The polymer electrolyte of the separator and if necessary of the electrode consists for example of molecular weight higher than 50,000 so as to obtain films which can be handled and transferred by continuous laminating processes. A gelled polymer electrolyte may also be used so as to optimize ionic conductivity at ambient temperature. Gelled polymer means a polymer matrix which is capable of incorporating a polar aprotic organic solvent in order to constitute a gel.
According to another embodiment, the polymer electrolyte consists of a polymer matrix and the latter is made conductive by adding at least one polar aprotic solvent and one alkali metal soluble salt in the electrolyte. This addition of a polar aprotic liquid solvent may be carried out after the operation of cutting out so as to minimize short-circuit current during the operation of cutting out. The same is true with respect to the alkaline salt which is preferably added after the operation of cutting out so as to minimize short-circuit current. During the cutting out operation, it is also possible to cool the battery at a temperature lower that the glass transition temperature of the electrolyte so as to reduce ionic conductivity.
The addition of polar aprotic solvents or salt or both after assembling the battery may be facilitated by the use of at least one permeable composite conductive coating in order to facilitate their introduction.
The operation of cutting out may be carried out mechanically by means of blanking, crush cutting or score cutting tools or the cutting out operation may be carried out with a tool made at least in part of an insulating material so as to minimize short-circuit during cutting out. The cutting out operation may also be carried out in the presence of a lubricant which is inert or reactive towards lithium During or after the cutting out operation, it is possible to carry out a chemical reaction of lithium or sodium present at the cut out edge so as to eliminate any short-circuit and to neutralize lateral electrochemical activity. This operation facilitates the phenomenon of self-healing mentioned in this invention. The chemical reaction is normally carried in tide presence of reactants which are capable of oxidizing lithium present at the edge, and which are liquids or gases, such as air, capable of forming an electrically insulating compound of lithium which is insoluble in the polymer electrolyte and may also consolidate the edge. The compound formed is for example based on carbonates, oxyanions, oxides, chalcogenides, fluorine derivatives or alcoholates.
Another way of consolidating the edges of the battery, for preventing any undesirable deformation, may be carried out by polymerization at the edge during the cutting out operation. The reaction is initiated by the freshly cut alkali metal.
According to another embodiment of the invention, part of the cut out battery is folded on itself to contain an odd number of basic battery units each bent in zigzag, and the assembly is terminated with faces having opposite polarities. The batteries may also be superposed so as to produce an infinite number of assemblies in parallel or in series by simple piling, or the batteries individually cut out or in group may be placed in a single case by using the external faces of the batteries and of the assemblies to ensure current collection.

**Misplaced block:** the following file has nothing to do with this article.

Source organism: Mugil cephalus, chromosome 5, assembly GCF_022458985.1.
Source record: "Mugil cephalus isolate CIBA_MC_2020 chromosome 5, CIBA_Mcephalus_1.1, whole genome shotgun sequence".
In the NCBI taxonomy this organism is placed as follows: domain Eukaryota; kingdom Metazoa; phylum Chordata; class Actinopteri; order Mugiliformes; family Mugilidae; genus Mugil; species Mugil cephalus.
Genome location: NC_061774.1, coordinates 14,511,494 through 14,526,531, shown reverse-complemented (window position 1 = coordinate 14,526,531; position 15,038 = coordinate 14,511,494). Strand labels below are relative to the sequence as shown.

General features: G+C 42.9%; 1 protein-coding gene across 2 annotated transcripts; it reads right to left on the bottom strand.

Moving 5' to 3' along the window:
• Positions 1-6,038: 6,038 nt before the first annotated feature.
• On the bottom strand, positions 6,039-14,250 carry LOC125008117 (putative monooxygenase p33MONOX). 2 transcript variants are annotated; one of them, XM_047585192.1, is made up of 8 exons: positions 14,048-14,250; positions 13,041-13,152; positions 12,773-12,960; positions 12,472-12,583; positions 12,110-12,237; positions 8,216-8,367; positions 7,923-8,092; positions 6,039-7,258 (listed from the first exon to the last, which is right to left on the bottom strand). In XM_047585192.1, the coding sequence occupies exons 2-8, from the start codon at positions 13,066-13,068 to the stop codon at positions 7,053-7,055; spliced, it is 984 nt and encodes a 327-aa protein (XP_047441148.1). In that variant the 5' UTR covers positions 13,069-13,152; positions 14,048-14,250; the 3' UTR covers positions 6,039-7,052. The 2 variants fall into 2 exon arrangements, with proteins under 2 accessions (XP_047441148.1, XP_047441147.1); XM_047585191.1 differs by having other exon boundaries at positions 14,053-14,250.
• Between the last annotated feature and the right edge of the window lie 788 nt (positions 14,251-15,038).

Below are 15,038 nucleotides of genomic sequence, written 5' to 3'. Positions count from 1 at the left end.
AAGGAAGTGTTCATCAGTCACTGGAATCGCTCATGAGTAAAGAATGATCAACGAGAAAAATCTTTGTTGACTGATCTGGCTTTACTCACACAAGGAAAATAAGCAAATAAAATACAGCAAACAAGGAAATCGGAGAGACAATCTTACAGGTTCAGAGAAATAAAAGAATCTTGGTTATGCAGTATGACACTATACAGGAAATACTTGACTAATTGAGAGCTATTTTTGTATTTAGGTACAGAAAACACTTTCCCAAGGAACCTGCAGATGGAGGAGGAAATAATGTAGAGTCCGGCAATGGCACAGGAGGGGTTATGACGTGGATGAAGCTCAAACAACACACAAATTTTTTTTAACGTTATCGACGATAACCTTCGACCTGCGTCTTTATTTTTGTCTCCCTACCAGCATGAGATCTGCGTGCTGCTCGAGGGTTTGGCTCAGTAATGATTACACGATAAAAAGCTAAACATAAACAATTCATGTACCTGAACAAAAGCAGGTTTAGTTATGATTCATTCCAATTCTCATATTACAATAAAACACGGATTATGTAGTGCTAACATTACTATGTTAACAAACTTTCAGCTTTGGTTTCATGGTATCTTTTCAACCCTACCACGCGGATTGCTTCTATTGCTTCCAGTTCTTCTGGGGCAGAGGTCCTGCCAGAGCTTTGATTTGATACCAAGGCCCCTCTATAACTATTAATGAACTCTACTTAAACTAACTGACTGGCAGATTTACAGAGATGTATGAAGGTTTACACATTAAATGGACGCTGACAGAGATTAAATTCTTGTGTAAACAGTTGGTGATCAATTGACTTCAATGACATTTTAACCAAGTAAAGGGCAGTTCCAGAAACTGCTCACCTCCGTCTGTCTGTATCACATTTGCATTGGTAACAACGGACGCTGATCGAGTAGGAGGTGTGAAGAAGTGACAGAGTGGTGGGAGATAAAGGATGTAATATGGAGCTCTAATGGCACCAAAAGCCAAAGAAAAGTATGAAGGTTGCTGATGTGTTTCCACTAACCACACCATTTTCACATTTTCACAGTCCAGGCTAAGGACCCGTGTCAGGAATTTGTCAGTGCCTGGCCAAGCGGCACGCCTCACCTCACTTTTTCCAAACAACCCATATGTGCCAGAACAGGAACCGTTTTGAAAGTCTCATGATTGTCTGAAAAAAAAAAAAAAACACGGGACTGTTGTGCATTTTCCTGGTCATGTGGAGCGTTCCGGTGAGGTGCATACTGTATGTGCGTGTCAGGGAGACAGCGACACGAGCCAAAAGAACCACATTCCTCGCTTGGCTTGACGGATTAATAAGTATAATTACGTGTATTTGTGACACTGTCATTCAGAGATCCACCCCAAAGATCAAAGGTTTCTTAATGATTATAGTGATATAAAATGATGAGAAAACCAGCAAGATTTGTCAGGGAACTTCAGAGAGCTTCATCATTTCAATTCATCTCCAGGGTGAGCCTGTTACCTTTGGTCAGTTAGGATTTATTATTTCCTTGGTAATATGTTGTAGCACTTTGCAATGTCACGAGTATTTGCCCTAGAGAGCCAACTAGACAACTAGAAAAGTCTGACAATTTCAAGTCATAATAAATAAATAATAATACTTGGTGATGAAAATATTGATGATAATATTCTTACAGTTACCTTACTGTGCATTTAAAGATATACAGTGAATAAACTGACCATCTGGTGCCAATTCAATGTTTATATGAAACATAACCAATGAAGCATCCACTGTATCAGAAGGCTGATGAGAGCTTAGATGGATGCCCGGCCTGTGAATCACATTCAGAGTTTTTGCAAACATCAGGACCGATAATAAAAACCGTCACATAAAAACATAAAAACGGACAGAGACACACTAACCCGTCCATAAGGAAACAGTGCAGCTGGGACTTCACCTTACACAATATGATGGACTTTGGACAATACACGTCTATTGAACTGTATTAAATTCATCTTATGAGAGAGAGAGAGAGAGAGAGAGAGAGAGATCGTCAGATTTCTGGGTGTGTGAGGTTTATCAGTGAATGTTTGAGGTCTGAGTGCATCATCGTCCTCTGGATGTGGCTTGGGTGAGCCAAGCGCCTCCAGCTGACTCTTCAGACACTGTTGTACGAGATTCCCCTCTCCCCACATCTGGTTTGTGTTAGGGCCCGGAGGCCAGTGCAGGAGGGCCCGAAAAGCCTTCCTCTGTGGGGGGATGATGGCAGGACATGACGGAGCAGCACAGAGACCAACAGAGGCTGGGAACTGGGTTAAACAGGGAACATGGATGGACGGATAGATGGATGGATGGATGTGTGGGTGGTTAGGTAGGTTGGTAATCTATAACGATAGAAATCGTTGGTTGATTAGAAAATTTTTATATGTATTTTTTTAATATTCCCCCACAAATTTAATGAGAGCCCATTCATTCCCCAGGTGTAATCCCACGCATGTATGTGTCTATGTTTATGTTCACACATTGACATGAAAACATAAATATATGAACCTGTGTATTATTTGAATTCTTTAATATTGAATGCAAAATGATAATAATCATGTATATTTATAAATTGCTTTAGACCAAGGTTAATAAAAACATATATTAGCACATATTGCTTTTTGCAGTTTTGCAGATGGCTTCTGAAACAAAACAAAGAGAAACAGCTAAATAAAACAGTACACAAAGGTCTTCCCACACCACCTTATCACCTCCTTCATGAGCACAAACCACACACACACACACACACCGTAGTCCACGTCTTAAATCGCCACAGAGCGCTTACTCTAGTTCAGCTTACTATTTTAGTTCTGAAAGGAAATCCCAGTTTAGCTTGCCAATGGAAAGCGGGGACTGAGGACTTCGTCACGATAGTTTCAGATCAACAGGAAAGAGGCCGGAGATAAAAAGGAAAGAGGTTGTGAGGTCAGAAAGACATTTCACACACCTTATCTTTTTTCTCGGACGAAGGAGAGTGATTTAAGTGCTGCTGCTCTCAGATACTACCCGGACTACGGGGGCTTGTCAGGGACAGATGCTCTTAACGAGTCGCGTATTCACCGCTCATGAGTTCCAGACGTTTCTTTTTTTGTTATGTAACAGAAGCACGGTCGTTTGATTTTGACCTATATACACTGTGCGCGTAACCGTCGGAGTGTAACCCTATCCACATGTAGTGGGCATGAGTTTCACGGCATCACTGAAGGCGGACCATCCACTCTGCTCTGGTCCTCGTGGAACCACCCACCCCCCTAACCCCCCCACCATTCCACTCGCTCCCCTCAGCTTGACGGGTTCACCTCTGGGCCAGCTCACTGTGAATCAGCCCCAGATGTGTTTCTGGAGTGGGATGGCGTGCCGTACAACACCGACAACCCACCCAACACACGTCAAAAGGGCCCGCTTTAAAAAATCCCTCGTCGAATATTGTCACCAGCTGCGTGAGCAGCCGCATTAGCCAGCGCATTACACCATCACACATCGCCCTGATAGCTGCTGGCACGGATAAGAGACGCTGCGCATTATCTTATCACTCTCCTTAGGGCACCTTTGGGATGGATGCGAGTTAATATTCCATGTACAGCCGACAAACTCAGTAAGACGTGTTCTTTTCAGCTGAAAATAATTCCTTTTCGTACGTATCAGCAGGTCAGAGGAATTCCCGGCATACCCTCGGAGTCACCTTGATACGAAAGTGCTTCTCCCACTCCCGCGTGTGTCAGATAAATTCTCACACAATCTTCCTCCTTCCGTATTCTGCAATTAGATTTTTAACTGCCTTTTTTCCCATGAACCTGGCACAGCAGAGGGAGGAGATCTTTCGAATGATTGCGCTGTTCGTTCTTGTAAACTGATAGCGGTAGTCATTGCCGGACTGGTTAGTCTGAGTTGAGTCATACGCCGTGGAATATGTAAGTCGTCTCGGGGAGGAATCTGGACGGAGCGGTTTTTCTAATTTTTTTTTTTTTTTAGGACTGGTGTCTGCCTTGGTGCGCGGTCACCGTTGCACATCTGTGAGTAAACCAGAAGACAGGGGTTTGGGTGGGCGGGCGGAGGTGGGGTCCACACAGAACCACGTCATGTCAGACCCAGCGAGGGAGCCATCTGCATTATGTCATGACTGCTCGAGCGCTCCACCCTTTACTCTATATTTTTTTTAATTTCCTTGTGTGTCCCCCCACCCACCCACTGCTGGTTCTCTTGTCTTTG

The invention also concerns a thin polymer electrolyte battery consisting of a superposition of a cathode in the form of a thin film a polymer electrolyte as well as a sheet of a lithium or sodium base anode, characterized in that it is obtained by cutting out said superposition so that its ends be uniformly sliced after said cutting out, and are optionally provided with a thin film obtained by reaction of a reactive lubricant during said cutting out, which consolidates and electrically insulates the edge, said battery maintaining substantially the same voltage once it has been produced than that of a mother-battery used for its production by cutting out.
Other characteristics and advantages of the invention will appear from preferred embodiments illustrated in the annexed drawings, given only by way of illustration, but without limitations and in which,
FIG. 1 is a schematic illustration of a process of manufacturing the laminated mother-battery and of cutting out batteries according to the invention;
FIG. 2(a) is a schematic illustration in cross-section of an example a battery mechanically cut out by stamping;
FIG. 2(b) is a schematic illustration in cross-section of another example of a battery cut out by stamping;
FIG. 2(c) is a schematic illustration in cross-section of a third example of a battery mechanically cut out by stamping;
FIG. 3(a) is a cross-section view of a battery according to the invention mounted in parallel and obtained by folding in zigzag;
FIG. 3(b) is a cross-section view of a battery mounted in series and obtained by superposing individual batteries according to the invention;
FIG. 3(c) is a cross-section view of another battery mounted in series, but this time obtained by superposing parallel batteries according to FIG. 3(a);
FIG. 4 is a schematic illustration of a process of manufacture of Li∘ and it nickel coating;
FIG. 5 is a schematic illustration of an example of a process of laminating the laminated mother-battery;
FIG. 6 is a schematic illustration in cross-section of the process of cutting out batteries according to the invention by stamping out;
FIG. 7 is a schematic illustration in cross-section of the process of cutting out batteries according to the invention in narrow bands;
FIG. 8 is a schematic illustration taken from above of a laminated mother-battery after cutting out on the one hand by stamping out and on the other hand with a rotary knife and of small batteries and narrow bands respectively according to the invention;
FIG. 9(a) is a cross section view of a wrapped up battery according to FIG. 3(b) with multiple voltage;